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Which Morning Glories Do Well Down Here?

Posted by panspipes zone 9 (My Page) on
Wed, Mar 7, 12 at 18:11

Back home in Michigan, a house just wasn't a home without morning glories growing on something. Sadly, I have heard they don't do well at all down here. Then I heard there are a few types that actually can take the heat, but nobody can remember what they are called.
Any help here would be hot. Thanks much.
P.S. I am between Houston and Galveston, so HOT & HUMID, but not salty.

Follow-Up Postings:

RE: Which Morning Glories Do Well Down Here?

There are a number of morning glory species that are native to the Texas Gulf Coast, but some of these may be too aggressive for ornamental use. I'd probably go with Ipomoea pes-caprae planted in a sand-filled pot. It has leathery leaves and pink flowers and normally forms mats on dunes.


RE: Which Morning Glories Do Well Down Here?


I grow a couple of morning glories:

Grandpa Ott's
a pink one
Sunrise serenade (this one is great)
Jaime Lynn

I have other seeds that I plan to sow.

If you need some seeds, email me and I can send you some for postage.


RE: Which Morning Glories Do Well Down Here?

I wish I could help with your question, but I actually have a question myself since this is about morning glories. I was planning to try growing them this year,too. Last spring my neighbor had some beautiful morning glories that must have grown wild in their yard and climbed over my fence. Sadly, it appeared they didn't want them growing in their yard and they must have pulled them up, but they were just lovely for the few weeks they were growing.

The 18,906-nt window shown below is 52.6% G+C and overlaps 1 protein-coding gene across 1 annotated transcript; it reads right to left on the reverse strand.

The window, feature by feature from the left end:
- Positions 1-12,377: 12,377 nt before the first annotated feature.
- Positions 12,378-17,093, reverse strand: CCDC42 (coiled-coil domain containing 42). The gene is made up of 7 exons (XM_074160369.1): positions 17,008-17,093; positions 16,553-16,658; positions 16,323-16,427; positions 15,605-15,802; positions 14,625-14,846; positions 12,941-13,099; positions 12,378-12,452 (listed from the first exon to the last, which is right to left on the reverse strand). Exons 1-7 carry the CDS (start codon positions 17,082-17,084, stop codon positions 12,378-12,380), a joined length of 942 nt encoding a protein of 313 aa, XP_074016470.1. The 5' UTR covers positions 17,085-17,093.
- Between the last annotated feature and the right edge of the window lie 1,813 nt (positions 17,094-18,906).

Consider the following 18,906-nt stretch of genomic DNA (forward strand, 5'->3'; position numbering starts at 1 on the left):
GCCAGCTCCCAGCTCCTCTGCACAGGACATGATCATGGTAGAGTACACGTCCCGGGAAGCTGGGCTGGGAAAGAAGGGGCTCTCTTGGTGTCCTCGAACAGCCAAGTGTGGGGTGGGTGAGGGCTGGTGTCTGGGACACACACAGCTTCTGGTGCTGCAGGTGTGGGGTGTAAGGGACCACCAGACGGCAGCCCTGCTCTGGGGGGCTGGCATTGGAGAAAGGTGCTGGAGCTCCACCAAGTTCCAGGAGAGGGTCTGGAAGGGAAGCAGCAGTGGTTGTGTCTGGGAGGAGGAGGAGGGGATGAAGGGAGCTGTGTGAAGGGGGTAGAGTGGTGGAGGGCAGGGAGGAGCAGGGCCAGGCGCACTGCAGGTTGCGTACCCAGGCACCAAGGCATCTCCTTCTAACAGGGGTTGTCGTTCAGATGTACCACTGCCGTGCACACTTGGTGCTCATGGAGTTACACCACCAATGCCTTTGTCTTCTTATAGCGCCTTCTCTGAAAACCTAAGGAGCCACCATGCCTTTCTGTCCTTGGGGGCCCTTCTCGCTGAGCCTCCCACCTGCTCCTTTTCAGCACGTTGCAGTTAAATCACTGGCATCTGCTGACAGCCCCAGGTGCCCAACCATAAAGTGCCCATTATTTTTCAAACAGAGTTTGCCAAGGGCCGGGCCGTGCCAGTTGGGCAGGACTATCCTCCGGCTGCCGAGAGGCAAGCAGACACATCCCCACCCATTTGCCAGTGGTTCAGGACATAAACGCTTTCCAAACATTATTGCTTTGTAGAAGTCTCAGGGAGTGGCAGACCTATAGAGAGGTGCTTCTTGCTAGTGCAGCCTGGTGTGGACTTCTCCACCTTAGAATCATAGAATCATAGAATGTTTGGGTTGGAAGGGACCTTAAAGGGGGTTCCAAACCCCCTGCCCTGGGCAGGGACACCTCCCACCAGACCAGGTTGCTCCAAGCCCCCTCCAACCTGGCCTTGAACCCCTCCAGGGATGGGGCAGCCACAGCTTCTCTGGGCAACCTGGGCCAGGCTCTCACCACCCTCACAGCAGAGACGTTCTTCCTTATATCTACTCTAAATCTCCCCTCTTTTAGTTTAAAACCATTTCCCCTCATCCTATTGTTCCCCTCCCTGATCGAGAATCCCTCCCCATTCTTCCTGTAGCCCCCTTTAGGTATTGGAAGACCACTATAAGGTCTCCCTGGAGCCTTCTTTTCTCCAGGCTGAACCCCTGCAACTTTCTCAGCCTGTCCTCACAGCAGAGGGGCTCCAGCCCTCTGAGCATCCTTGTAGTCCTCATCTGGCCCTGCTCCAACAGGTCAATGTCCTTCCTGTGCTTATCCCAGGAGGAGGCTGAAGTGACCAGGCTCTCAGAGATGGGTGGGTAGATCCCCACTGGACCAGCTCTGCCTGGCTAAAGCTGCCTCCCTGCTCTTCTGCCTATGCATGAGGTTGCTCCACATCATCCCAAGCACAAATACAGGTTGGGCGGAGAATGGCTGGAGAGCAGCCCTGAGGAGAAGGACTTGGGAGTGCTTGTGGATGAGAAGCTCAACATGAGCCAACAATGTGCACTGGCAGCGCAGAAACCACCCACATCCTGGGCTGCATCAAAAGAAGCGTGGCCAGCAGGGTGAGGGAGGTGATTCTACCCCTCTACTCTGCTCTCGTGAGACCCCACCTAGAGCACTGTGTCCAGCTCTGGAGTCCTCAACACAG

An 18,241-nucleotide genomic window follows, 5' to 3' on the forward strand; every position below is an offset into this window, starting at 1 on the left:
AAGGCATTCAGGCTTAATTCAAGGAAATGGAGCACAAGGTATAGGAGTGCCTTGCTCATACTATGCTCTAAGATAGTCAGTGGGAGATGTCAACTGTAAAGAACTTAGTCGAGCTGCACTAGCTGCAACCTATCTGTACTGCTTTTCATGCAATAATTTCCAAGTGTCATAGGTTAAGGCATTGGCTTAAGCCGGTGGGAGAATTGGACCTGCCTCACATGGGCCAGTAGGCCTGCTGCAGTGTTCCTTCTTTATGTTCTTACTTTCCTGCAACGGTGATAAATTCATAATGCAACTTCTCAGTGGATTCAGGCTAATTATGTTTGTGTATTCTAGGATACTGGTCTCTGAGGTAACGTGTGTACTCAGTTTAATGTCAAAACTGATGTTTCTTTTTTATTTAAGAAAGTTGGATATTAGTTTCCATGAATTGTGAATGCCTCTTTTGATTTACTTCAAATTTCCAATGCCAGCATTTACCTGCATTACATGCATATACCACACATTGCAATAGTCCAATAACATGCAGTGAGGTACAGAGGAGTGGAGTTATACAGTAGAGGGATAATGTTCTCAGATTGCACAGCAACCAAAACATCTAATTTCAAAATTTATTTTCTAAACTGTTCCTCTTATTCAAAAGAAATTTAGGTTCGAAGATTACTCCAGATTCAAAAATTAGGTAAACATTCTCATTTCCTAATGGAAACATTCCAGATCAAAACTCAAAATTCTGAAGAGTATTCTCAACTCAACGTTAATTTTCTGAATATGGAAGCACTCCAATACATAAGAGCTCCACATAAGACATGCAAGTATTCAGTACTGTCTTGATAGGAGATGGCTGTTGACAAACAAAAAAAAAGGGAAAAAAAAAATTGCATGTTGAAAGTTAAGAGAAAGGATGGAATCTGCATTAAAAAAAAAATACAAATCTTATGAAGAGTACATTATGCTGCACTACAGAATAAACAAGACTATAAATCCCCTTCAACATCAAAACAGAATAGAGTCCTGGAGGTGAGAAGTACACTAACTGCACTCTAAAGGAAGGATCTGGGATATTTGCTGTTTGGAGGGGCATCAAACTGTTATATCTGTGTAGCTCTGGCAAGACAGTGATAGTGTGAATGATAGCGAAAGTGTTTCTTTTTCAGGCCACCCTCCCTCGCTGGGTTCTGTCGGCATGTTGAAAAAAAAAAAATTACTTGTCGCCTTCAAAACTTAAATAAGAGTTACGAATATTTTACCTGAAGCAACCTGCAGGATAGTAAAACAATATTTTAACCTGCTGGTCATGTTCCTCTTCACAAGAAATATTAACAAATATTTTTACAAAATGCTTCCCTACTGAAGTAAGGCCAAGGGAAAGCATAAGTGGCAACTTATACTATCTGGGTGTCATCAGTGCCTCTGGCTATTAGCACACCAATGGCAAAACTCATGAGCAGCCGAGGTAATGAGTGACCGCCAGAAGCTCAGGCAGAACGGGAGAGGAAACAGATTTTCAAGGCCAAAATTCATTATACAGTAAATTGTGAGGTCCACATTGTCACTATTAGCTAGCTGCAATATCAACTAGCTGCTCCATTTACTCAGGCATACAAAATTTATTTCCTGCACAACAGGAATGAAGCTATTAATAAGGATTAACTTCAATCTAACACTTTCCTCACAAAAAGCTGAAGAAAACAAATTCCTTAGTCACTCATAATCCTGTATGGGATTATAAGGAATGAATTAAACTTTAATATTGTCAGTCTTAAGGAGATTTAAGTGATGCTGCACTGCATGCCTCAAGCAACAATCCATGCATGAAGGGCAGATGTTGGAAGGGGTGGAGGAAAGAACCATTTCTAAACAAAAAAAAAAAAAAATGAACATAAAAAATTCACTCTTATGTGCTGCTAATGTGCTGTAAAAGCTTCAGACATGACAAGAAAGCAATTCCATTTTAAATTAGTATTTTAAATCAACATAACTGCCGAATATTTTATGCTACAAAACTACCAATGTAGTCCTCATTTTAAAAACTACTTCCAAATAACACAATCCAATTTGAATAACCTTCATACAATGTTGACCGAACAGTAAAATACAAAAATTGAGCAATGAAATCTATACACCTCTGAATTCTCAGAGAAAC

I bought seeds for Ferry Morse Giant Mixed Colors Morning Glory. When do you plant your seeds here and how fast do they grow? I'm in Sugar Land area, zone 9.

RE: Which Morning Glories Do Well Down Here?

I've sown some seeds already and they don't take long to sprout, and they grow fast. I even had the Grandpa Ott bloom already (it self-sowed).

RE: Which Morning Glories Do Well Down Here?

I'm a native of the Hobby/Pearland area, and Granpa Ott is far and away the most common and thriving variety I've seen growing here throughout my life.

But I've not had a problem with Heavenly Blue or Moonflowers from seed. Scarlet O'Hara has been a bit of a bust for me, but I planted last year, which is hardly a good example for anything really, with such sub par rainfall. Slightly digressing, but sticking with the time-of-day theme, Four O'Clocks love our crazy clay soil.


RE: Which Morning Glories Do Well Down Here?

I`m in Galveston, Grandpa Otts is about the only one I have seen anywhere in our area that does well. The native bindweed is a morning glory but avoid it like the plague!! Seeds made it to our yard after Ike and I battle it constantly.
Tally HO!

RE: Which Morning Glories Do Well Down Here?

Sorry for the late reply, but in my mother's south Houston neighborhood these do well:
Gramdpa Ott's
Scarlett O'Hara
Heavenly Blue
(Moonflower vine)--night blooming

and yes, wild bindweed: it's invasive, but it sure is pretty!

Dying Morning Glory's :(

I grew Morning Glory's from seed for the first time ever this summer. They have brought so much joy to hubby and me. However, now they seem to be dying.
Should I cut them back in the hopes of them coming back next summer? Should I pull them out from the root?
Any suggestions would be much appreciated.
Thanks, from a Newbie Gardener in Charleston, SC.

RE: Which Morning Glories Do Well Down Here?

Well thanks for all the suggestions.
I tried G-pa Ott and Scarlet O'Hara.
The O'Hara seeds went in and I never heard from them again.
Grandpa Ott grew and flowered, but if "you-all" think it does well down here then either I did something wrong or you just need to see how they grow in MI.
They were pathetic. The biggest leaves weren't even as big as my palms. The flowers were only about 2 1/2 inches across.
They were pretty, but they weren't full enough to provide any kind of privacy, and they wilted miserably every afternoon. We had to water them 2X a day sometimes.
So phooey. This year I'm growing purple hyacinth bean vines and moon flowers.
The one moonflower I planted last year didn't even die! It's already leafing out all over the trellis from top to bottom. Now I'm growing a purple one too.
Thanks again everybody.

RE: Which Morning Glories Do Well Down Here?

Also try Coral Vine.
Just go ahead and plant it with the Hyacinth Bean & Moon Vine.
They look great together--but they're deciduous, not evergreen.

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